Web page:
Jukka “Era-Susi” Nordman has created one of the largest packs of sled dogs in the world. He became one of Finland's most iconic characters but remains faithful to his nickname: Wilderness Wolf.
Cahuita National Park, Costa Rica, Caribbean, Punta Cahuita aerial view
Beaches
Cahuita, Costa Rica

Dreadlocked Costa Rica

Traveling through Central America, we explore a Costa Rican coastline as much as the Caribbean. In Cahuita, Pura Vida is inspired by an eccentric faith in Jah and a maddening devotion to cannabis.
Peasant woman, Majuli, Assam, India
Religion
Majuli Island, India

An Island in Countdown

Majuli is the largest river island in India and would still be one of the largest on Earth were it not for the erosion of the river Bramaputra that has been making it diminish for centuries. If, as feared, it is submerged within twenty years, more than an island, a truly mystical cultural and landscape stronghold of the Subcontinent will disappear.
Flam Railway composition below a waterfall, Norway.
On Rails
Nesbyen to Flam, Norway

Flam Railway: Sublime Norway from the First to the Last Station

By road and aboard the Flam Railway, on one of the steepest railway routes in the world, we reach Flam and the entrance to the Sognefjord, the largest, deepest and most revered of the Scandinavian fjords. From the starting point to the last station, this monumental Norway that we have unveiled is confirmed.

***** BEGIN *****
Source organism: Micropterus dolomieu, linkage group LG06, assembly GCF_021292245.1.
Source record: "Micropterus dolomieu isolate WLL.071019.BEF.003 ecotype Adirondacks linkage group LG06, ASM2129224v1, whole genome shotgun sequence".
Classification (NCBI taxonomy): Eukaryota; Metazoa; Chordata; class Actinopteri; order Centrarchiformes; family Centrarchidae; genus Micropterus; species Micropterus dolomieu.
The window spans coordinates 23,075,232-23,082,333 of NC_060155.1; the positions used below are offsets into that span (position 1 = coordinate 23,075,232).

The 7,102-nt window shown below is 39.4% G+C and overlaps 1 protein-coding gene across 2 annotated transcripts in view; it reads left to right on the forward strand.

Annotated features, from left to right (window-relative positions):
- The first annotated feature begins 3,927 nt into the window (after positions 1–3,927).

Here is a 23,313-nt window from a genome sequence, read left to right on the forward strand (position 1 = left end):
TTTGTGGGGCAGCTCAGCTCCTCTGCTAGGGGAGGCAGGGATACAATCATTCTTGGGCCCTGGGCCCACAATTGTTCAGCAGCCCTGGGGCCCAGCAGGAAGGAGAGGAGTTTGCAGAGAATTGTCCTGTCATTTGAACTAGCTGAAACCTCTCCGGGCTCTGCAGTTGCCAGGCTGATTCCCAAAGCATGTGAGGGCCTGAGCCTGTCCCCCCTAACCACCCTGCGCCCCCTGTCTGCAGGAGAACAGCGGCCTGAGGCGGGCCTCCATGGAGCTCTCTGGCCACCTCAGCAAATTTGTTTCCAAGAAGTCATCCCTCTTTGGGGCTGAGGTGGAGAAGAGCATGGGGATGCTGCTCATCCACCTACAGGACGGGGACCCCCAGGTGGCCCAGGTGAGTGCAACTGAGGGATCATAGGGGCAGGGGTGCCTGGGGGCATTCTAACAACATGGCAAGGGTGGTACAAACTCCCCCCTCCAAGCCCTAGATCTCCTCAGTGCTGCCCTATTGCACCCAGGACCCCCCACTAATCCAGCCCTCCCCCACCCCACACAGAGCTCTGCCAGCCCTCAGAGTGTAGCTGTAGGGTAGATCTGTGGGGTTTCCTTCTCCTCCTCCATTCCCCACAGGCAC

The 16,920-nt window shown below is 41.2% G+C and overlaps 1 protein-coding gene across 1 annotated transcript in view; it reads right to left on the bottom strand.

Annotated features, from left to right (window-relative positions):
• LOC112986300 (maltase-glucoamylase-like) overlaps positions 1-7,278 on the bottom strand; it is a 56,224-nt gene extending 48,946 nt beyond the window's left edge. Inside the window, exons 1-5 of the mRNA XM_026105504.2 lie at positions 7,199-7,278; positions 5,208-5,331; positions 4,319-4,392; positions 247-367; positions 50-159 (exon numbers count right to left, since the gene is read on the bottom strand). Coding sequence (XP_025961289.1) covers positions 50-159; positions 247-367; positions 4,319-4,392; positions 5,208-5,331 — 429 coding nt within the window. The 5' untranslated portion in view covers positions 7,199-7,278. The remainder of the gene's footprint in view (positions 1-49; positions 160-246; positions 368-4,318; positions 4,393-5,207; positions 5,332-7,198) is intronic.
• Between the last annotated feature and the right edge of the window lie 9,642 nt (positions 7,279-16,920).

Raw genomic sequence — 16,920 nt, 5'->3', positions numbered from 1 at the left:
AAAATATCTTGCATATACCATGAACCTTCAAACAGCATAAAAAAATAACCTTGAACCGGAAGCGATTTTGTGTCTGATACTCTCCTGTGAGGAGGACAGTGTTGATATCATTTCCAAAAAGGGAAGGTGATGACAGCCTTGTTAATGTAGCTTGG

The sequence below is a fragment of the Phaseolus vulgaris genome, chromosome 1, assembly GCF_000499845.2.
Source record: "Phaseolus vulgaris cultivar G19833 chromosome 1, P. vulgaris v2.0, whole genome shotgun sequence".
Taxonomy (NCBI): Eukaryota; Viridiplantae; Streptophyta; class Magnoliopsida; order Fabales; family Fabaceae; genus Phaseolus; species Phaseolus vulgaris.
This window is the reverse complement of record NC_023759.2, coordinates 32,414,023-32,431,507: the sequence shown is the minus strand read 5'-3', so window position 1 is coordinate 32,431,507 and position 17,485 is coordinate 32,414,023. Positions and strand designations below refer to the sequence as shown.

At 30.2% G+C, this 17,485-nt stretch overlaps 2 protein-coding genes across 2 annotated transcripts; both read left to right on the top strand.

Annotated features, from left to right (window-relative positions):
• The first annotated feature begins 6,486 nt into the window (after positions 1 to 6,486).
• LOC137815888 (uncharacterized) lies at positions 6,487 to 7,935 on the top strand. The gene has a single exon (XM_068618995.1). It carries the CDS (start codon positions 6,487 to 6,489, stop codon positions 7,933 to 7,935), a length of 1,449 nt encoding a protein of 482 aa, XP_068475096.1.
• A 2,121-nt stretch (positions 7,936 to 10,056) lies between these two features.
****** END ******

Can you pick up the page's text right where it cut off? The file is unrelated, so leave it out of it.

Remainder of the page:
full cabin
Society
Saariselka, Finland

The Delightful Arctic Heat

It is said that the Finns created SMS so they don't have to talk. The imagination of cold Nordics is lost in the mist of their beloved saunas, real physical and social therapy sessions.
the projectionist
Daily life
Sainte-Luce, Martinique

The Nostalgic Projectionist

From 1954 to 1983, Gérard Pierre screened many of the famous films arriving in Martinique. 30 years after the closing of the room in which he worked, it was still difficult for this nostalgic native to change his reel.
Masai Mara Reservation, Masai Land Travel, Kenya, Masai Convivial
Wildlife
Masai Mara, Kenya

A Journey Through the Masai Lands

The Mara savannah became famous for the confrontation between millions of herbivores and their predators. But, in a reckless communion with wildlife, it is the Masai humans who stand out there.
Full Dog Mushing
Scenic Flights
Seward, Alaska

The Alaskan Dog Mushing Summer

It's almost 30 degrees and the glaciers are melting. In Alaska, entrepreneurs have little time to get rich. Until the end of August, dog mushing cannot stop.